My only regret after finishing Moon Over Manifest is that I didn't read it while sitting on a gently swaying porch swing, sipping ice-cold lemonade, swatting away the occasional mosquito as a harmonica played and a steam engine sounded its passing in the distance. Reading this book is like stepping back in time, and as I came to the last lines, it was bittersweet to know that I was about to leave that world behind.
Moon Over Manifest is the story of tough and independent Abilene Tucker. At the beginning of the story, Abilene saunters into the seemingly dull Kansas town of Manifest. She is settling down (not by her own choice) for the first time in a childhood spent on the road. Well, on the rails, actually. During the Great Depression of the 1930's, many jobless men resorted to a life of hitching rides on the railroads, going from town to town in search of work. Abilene and her father, Gideon, were two such "hobos"--an unusual background for a girl of twelve, to say the least.
From the moment she arrives in Manifest, Abilene is counting down the days left in the summer. She can think of nothing but the day when Gideon, who has sent her there alone, will come to take her back out on the rails with him. But it doesn't take long for doubt to set in. Is Gideon coming back? Why has he sent her to this town? Abilene knows that he spent time here before she was born, but when she tries to learn more from the people she meets in Manifest, she gets nothing but cryptic answers and dead-ends. But whether Gideon is coming back for her is not the only mystery she has to deal with. Abilene seems to be a magnet for secrets, eerie events and strange coincidences. A threatening note leads Abilene to begin scraping at Manifest's sleepy surface and she soon discovers that underneath, Manifest is a town with a dramatic past.
A rail-riding, twelve-year-old girl makes for a very unique protagonist. Abilene's voice is strong and steady, but just when she starts to seem a little too grown-up, she reveals the fears and doubts that are underneath her big talk. Abilene is the perfect heroine for a mystery. She's a fearless investigator, a careful listener, and an unabashed snoop.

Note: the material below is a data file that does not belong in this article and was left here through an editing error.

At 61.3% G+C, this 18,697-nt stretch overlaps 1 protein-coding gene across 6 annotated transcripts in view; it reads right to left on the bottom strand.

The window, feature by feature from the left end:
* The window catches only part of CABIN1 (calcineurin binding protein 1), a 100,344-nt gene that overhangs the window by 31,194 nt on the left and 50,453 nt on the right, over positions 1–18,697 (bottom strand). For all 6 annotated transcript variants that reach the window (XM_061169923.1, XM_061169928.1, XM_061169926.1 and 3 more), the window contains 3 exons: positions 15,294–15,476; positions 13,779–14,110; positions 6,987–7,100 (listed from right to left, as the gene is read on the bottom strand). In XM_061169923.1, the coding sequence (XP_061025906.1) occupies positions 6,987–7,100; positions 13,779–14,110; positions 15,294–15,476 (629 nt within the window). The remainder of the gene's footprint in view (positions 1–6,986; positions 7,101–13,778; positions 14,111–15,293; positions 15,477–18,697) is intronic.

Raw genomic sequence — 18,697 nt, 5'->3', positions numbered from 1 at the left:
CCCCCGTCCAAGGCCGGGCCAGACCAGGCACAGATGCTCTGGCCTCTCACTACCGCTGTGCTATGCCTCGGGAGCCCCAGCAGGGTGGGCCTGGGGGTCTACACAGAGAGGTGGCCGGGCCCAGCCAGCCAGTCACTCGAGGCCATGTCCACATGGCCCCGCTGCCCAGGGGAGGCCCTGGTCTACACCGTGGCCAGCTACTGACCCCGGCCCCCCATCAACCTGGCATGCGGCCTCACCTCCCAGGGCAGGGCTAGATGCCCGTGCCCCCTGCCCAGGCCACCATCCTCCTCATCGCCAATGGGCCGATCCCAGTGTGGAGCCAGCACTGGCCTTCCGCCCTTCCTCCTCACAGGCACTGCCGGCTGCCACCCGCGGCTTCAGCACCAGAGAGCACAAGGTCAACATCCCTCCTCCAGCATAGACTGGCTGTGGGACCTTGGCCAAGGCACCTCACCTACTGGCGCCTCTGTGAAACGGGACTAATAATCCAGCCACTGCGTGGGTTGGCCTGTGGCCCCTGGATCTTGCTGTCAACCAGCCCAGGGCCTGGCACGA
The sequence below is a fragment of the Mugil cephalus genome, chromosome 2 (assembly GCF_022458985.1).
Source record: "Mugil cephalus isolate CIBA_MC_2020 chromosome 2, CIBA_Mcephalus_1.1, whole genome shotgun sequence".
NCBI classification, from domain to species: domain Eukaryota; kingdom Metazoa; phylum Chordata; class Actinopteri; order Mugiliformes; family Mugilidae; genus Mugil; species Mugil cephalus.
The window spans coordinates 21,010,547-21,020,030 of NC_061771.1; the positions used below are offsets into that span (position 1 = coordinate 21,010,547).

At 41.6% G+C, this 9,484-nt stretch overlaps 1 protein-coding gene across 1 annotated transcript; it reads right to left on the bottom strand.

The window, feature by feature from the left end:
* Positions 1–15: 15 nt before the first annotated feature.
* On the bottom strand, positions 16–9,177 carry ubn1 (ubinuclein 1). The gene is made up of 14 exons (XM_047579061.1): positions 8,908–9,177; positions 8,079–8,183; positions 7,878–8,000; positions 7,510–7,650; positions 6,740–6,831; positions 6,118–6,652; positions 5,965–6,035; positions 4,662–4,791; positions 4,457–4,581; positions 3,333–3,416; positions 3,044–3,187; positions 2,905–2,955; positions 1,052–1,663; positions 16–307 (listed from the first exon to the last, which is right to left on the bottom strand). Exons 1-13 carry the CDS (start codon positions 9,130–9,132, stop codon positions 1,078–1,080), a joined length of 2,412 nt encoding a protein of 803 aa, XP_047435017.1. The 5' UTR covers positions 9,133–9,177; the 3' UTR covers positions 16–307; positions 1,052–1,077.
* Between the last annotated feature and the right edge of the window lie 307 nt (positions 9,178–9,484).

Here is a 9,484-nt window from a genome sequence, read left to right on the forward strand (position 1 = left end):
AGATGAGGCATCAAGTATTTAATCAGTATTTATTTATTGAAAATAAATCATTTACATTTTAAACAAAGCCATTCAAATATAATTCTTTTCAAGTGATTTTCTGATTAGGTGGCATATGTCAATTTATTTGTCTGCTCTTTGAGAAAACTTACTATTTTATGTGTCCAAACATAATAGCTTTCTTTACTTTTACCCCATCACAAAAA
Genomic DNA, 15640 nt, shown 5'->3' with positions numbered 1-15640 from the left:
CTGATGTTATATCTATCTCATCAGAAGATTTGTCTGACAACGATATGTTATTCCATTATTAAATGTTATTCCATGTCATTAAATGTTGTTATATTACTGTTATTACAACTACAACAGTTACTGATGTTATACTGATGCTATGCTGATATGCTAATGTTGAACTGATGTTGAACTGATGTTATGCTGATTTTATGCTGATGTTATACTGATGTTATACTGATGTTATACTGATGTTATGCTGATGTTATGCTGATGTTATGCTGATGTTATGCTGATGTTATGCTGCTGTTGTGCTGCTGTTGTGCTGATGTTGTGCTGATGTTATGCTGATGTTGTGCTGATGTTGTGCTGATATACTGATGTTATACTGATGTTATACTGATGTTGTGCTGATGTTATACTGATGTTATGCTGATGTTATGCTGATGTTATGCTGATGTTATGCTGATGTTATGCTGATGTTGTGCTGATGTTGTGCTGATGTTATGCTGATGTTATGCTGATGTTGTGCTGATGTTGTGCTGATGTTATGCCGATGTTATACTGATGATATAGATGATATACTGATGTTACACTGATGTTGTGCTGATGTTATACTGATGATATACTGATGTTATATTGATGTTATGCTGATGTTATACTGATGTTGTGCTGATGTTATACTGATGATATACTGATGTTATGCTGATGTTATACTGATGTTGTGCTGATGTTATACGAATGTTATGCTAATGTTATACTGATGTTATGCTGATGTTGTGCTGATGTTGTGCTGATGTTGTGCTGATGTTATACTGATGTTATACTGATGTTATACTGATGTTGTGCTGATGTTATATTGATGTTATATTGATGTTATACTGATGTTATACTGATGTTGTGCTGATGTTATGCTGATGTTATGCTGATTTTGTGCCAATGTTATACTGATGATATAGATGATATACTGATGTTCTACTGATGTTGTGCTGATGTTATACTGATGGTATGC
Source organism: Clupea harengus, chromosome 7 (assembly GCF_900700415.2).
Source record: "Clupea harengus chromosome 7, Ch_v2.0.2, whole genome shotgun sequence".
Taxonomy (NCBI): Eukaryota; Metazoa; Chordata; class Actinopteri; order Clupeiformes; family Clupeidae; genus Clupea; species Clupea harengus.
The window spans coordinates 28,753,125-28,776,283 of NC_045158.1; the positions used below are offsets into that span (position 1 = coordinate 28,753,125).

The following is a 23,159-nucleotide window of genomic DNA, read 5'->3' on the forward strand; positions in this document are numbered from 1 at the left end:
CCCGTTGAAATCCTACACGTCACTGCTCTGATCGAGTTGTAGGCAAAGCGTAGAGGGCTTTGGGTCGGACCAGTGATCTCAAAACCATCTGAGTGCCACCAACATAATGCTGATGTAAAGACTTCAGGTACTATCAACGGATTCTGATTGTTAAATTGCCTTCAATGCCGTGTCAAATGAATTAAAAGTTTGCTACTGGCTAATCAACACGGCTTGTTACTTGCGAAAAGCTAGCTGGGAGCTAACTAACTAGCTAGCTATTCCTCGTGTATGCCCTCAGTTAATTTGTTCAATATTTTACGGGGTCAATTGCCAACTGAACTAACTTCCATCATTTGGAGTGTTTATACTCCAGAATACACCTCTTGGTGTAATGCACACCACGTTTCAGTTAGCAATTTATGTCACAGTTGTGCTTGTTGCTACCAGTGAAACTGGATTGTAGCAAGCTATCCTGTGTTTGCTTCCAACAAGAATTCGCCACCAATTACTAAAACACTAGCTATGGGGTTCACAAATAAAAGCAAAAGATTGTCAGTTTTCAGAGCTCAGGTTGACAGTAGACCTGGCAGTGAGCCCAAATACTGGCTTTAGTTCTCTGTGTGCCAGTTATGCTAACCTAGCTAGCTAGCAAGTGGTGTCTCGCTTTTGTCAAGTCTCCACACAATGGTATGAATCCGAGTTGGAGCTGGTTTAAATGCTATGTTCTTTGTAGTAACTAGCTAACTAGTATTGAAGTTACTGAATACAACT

In addition to bringing us a likable and original heroine in Abilene, Clare Vanderpool does an excellent job of making her book impossible to put down. The story moves back and forth between Abilene's life (Manifest, 1936) and glimpses of the past (Manifest, 1917), through stories told by the medium Miss Sadie and through letters and trinkets found underneath the floorboards of Abilene's room. Vanderpool transitions into these flashbacks so enticingly that you can't help but read on. All this past week, my eyelids sagging, I would try my darnedest to find a good stopping point, but when I saw that the end of the chapter was leading into a new flashback, I just couldn't bring myself to close the book. I needed to know what new secrets would be revealed, so I kept reading on, no matter the time. (For a teacher, on a school-night, that's saying a lot!)
While Moon Over Manifest is an excellent mystery, this is really just a clever disguise. At its heart, this is a story about family and community and what it means to make a home. It's also a story about...well, stories. Everyone in Manifest has a story, and there is something sacred in their tellings. As Miss Sadie's stories of old Manifest become more and more frequent, Abilene realizes that "As much as I had a need to hear her story, she had a need to tell it. It was as if the story was the only balm that provided any comfort" (p. 154). As the summer creeps on, Abilene realizes what an honor it is to have been invited, not just into the stories of the people of Manifest, but into their lives. In this novel, Clare Vanderpool both celebrates and demonstrates the magic of a well-crafted story. Now, go pour yourself a glass of lemonade and get to reading it!